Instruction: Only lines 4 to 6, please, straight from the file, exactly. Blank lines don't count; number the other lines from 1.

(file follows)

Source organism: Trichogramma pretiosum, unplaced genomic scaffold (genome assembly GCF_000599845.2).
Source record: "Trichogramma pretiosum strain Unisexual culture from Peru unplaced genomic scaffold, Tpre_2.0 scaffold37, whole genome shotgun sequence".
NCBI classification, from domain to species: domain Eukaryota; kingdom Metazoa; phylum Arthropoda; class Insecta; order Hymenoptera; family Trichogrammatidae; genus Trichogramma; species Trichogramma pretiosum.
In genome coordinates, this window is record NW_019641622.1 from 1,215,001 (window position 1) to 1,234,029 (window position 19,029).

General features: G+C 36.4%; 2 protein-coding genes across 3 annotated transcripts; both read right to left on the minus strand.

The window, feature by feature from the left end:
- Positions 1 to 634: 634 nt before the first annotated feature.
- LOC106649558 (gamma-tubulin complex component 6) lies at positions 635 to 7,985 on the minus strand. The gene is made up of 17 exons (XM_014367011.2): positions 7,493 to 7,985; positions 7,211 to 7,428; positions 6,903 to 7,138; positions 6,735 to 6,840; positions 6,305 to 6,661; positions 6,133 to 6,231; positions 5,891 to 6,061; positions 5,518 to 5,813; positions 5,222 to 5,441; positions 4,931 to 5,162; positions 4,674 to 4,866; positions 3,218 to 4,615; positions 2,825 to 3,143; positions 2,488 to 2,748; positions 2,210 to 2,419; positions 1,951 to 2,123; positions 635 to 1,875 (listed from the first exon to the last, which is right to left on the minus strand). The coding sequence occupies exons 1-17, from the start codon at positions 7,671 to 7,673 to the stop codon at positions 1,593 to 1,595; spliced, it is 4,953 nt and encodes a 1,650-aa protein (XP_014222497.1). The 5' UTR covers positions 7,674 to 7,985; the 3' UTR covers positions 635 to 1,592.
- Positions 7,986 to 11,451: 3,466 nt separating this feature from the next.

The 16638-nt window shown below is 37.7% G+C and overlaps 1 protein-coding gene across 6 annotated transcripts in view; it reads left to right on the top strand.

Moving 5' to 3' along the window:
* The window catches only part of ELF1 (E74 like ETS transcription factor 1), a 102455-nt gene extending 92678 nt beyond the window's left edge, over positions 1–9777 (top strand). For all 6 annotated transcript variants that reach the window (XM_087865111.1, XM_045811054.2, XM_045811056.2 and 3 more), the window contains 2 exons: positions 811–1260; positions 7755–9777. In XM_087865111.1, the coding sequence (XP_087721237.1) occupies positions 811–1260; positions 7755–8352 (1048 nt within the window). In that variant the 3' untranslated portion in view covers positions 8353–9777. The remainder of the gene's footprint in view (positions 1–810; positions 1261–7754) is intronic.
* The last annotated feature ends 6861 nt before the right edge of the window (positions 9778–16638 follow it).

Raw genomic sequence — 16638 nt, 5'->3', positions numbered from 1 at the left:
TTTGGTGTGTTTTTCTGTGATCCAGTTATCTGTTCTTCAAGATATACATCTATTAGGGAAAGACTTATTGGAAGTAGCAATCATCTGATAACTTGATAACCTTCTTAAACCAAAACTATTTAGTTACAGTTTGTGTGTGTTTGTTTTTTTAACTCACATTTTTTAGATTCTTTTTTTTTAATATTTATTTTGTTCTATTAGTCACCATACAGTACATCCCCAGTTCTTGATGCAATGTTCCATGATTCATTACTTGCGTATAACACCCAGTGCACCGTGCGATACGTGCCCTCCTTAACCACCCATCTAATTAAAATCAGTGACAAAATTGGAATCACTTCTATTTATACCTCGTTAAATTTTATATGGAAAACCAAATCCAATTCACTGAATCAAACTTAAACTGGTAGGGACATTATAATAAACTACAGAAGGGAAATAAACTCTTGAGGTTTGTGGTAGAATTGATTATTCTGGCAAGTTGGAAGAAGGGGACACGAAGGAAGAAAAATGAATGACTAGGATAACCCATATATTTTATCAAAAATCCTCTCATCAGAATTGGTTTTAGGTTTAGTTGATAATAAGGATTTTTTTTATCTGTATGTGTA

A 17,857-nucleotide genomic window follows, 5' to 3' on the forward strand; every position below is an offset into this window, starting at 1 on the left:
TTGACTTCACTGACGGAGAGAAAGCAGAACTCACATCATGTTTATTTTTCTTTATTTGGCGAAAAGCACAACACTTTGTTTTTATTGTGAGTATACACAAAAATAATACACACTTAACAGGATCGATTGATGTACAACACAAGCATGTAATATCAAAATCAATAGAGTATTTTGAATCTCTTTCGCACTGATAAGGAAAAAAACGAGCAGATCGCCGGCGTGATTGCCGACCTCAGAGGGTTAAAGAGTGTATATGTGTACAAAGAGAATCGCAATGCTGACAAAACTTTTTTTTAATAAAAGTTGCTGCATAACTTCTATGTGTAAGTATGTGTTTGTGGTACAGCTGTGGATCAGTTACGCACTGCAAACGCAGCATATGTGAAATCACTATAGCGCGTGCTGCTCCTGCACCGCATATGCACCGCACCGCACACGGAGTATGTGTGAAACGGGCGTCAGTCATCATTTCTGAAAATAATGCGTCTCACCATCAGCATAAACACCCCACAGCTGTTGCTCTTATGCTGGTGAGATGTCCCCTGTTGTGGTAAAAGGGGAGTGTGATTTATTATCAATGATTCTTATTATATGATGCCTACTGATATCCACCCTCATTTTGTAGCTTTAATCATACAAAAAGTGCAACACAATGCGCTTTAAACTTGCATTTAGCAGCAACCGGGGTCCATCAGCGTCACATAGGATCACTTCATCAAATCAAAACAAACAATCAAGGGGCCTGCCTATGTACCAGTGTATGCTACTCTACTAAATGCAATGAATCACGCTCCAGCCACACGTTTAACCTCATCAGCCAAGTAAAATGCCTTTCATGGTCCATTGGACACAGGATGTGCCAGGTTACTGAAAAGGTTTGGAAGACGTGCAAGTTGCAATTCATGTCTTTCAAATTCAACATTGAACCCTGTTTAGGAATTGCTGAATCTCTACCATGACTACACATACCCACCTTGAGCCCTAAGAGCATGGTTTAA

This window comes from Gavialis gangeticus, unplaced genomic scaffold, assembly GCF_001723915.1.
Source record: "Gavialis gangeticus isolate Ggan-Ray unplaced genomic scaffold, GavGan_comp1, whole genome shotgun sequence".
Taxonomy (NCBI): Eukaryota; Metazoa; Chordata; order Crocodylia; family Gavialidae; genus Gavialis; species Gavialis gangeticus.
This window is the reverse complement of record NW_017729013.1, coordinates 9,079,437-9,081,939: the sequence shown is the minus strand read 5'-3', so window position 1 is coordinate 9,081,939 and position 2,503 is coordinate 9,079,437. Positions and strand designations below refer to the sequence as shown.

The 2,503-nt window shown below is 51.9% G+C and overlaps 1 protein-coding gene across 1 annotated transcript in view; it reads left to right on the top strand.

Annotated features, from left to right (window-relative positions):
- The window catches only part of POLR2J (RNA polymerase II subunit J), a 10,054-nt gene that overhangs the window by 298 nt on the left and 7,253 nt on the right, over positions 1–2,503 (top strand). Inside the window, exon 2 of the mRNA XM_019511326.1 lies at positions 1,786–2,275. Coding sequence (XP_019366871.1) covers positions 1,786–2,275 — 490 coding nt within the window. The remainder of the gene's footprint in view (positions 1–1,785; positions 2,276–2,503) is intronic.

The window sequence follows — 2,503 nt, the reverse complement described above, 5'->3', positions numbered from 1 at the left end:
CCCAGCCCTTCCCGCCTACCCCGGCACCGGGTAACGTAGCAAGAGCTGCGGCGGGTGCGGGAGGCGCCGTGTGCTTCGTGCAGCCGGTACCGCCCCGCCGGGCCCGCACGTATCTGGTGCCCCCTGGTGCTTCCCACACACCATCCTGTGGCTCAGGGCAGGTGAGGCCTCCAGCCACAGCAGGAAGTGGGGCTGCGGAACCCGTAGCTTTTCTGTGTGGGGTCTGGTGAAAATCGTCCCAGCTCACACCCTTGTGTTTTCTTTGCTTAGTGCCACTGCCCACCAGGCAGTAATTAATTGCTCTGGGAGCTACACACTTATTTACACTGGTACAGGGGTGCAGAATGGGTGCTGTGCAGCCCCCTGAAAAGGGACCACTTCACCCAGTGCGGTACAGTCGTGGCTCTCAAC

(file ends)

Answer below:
In genome coordinates, this window is record NW_019641622.1 from 1,215,001 (window position 1) to 1,234,029 (window position 19,029).

General features: G+C 36.4%; 2 protein-coding genes across 3 annotated transcripts; both read right to left on the minus strand.

The window, feature by feature from the left end: